But this is a grace that we can’t earn or merit initially—which is a tough idea for some Catholics to swallow, since they actually believe that they can somehow “earn” the grace of salvation by their own good deeds.

Ask Catholics and other Christians the question, “Why should God let you into heaven?” and many of them will respond by saying things like: “He should let me into heaven because I’ve obeyed the commandments,” or “He should let me into heaven because I’ve performed many acts of charity in my life,” or “He should let me into heaven because I’ve been a really good person”—or something along those lines.

But all of those answers are wrong!

Please hear this: The only reason God will let you or me or anyone else into his eternal kingdom is not because of anything we have done for him; it’s because of what his Son, Jesus Christ, has done for us through his passion, death and resurrection!

We cannot save ourselves; it’s impossible!  God, in his mercy and love, has to save us—which is precisely why he gave us the sacrament of Baptism!  Through Baptism we are freely given the grace that Jesus won for us on Good Friday and Easter Sunday.  In fact, that’s precisely what it means to have original sin “taken away”!  Original sin is not like the personal sins that we commit in our lives and confess in the confessional; original sin is actually the lack of something: the lack of sanctifying grace!  Original sin means that we come into this world without sanctifying grace in our souls.

And, as I said earlier, we need this grace in our souls if we want to be able to pass through the pearly gates when we die!

The early Fathers of the Church used to say that, when he was baptized by John the Baptist in the Jordan River, Jesus “sanctified the waters”.  In other words, Jesus didn’t need to be baptized, because he had no sin.  He received the baptism of John (which had no power to forgive sin in and of itself) to give us an example.  He did it as a sign of what he wanted his followers to do after his resurrection; and as a sign of the fact that the Christian sacrament of Baptism would have the power to forgive all sin and give us eternal life!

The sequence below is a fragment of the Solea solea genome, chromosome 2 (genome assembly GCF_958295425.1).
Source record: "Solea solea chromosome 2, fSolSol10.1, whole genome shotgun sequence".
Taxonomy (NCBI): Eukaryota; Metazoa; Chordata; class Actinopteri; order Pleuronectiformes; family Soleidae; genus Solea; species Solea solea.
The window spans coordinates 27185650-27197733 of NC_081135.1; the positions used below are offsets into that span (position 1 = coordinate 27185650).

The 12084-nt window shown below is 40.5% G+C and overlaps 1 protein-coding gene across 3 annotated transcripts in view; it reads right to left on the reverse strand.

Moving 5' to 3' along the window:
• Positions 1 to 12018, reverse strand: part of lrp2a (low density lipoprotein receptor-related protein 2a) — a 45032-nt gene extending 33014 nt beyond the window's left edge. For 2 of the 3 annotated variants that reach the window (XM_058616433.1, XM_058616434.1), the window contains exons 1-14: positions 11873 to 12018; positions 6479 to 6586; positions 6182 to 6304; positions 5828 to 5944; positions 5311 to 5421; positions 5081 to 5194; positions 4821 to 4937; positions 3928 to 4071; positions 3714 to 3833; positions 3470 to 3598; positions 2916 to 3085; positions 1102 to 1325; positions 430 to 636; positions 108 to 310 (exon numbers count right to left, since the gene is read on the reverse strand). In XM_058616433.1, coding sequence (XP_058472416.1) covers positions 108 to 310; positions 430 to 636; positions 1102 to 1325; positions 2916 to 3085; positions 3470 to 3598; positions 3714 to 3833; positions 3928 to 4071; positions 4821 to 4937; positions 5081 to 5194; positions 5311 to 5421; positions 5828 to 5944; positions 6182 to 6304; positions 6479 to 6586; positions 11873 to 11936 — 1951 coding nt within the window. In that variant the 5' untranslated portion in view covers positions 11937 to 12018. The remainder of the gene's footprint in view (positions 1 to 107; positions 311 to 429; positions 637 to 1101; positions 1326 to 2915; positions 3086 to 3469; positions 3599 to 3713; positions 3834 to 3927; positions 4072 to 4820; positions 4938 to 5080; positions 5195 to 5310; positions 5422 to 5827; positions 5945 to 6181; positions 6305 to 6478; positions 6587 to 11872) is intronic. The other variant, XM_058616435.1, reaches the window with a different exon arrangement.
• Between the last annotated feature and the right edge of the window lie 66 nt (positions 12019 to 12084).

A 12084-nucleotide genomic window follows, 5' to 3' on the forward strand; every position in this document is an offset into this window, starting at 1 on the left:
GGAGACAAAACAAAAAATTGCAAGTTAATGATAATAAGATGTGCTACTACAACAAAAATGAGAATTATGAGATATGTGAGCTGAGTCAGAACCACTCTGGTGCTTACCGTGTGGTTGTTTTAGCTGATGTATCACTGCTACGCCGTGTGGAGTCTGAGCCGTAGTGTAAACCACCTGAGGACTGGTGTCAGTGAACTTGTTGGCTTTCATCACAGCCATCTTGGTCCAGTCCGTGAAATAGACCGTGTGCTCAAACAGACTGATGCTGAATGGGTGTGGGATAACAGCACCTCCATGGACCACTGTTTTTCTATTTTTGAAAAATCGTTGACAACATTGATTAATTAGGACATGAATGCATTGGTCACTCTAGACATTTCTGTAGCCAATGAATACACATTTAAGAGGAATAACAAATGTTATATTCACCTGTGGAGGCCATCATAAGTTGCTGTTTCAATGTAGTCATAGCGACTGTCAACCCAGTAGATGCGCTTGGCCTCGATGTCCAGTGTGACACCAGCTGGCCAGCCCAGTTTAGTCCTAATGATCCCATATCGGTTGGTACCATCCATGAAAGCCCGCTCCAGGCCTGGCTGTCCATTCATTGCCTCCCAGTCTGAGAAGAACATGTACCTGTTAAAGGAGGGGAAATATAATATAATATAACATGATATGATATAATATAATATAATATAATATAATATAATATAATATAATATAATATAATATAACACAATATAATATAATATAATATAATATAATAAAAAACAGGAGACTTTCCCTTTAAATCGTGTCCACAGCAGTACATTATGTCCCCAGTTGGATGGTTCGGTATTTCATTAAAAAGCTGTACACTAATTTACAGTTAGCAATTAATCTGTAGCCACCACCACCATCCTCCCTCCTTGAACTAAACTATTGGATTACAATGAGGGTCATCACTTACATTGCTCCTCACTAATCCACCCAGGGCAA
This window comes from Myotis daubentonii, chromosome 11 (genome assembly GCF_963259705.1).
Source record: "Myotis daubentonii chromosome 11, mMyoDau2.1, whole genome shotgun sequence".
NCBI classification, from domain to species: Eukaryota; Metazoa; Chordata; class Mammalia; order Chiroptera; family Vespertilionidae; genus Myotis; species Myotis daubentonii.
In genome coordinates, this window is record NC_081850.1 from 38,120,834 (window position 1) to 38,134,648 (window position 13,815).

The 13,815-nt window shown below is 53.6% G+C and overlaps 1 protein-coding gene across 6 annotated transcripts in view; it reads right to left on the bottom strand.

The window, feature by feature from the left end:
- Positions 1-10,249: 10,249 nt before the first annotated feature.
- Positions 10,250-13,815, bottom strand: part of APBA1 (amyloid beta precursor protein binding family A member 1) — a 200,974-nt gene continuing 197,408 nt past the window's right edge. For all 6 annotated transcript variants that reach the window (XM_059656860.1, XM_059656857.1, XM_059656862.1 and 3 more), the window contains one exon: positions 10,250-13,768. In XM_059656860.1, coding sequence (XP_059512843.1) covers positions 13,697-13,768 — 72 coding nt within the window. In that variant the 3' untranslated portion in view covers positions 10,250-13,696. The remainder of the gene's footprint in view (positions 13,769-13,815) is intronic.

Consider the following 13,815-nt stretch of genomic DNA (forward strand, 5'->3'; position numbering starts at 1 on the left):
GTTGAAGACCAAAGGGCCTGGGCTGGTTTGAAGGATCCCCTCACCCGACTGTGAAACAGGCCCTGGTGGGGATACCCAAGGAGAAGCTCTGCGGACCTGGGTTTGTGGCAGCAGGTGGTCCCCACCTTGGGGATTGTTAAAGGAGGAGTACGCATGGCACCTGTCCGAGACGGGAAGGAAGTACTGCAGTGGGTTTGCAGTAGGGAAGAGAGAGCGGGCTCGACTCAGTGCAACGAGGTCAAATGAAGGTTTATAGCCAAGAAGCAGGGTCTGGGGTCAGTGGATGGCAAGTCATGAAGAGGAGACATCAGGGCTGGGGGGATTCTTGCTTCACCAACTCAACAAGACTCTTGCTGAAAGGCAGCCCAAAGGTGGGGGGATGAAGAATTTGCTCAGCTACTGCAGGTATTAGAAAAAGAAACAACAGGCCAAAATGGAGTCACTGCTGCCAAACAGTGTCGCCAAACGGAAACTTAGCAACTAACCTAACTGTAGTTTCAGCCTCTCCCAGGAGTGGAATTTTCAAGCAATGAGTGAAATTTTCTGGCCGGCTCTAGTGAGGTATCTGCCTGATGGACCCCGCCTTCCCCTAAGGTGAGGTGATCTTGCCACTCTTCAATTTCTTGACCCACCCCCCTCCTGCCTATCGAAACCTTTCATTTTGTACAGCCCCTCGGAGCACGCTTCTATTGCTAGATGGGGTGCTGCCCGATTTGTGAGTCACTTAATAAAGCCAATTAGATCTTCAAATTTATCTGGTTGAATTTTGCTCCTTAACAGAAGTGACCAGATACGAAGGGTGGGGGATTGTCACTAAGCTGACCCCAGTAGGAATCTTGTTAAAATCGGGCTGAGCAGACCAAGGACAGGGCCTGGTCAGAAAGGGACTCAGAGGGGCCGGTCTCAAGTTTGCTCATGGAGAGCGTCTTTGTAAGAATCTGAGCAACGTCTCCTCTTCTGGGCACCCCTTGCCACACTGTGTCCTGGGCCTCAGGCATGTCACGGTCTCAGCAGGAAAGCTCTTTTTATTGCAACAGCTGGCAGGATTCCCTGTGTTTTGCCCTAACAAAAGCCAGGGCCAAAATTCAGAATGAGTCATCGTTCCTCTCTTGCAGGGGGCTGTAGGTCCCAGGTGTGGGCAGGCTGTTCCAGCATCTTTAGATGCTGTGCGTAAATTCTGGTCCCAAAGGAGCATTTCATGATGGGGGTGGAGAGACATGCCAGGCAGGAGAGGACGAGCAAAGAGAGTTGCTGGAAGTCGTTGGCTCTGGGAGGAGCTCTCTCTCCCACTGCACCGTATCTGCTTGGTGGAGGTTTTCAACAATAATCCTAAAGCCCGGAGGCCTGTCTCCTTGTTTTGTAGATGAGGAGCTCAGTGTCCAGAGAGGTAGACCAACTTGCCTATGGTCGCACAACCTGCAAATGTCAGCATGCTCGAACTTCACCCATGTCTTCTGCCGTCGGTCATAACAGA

Now does that mean that keeping the commandments and doing good deeds are not important?  No, it doesn’t!  Those things are extremely important!  First of all, if we don’t strive to keep the commandments, we will probably end up committing a mortal sin and losing sanctifying grace.  And, as I indicated earlier, if we die without sanctifying grace in our soul, there’s only one direction we can go—and it’s not “up”!

(Of course, the good news is that while we’re here on this earth we can always get sanctifying grace back by going to confession.)

And, secondly, even though we can’t merit the initial grace of salvation, we can grow in sanctifying grace by our acts of faith and charity (see CCC, 2010), and thus have a higher place in heaven when our earthly life is over.

Not surprisingly, we also see this truth beautifully portrayed in Les Miserables, once again by Jean Valjean.  No, he couldn’t merit the initial grace of salvation that came to him through the bishop, but for the rest of his life—by his acts of love and mercy and sacrifice—he did GROW in that grace!  So much so, that, at the very end of Valjean’s life, his son-in-law Marius could say to Cosette, Valjean’s daughter, “Cosette, your father is a saint!”

From criminal to saint—by the power of God’s grace! 

That’s what Les Miserables is all about.  And that’s why every Catholic should see this movie!

Listen again, now, to these words from our second reading, which I will use to conclude my homily this morning.  Almost everything that I’ve just said to you is summarized in these short verses from St. Paul’s letter to Titus:

“For the grace of God has appeared, saving all and training us to reject godless ways and worldly desires and to live temperately, justly, and devoutly in this age, as we await the blessed hope, the appearance of the glory of the great God and of our Savior Jesus Christ, who gave himself for us to deliver us from all lawlessness and to cleanse for himself a people as his own, eager to do what is good. But when the kindness and generous love of God our Savior appeared, not because of any righteous deeds we had done but because of his mercy, he saved us through the bath of rebirth and renewal by the holy Spirit, whom he richly poured out on us through Jesus Christ our Savior, so that we might be justified by his grace and become heirs in hope of eternal life.”  (Titus 2: 11-14; 3: 4-7)

To which Jean Valjean would say a very big, “Amen!”

Hopefully, so do we.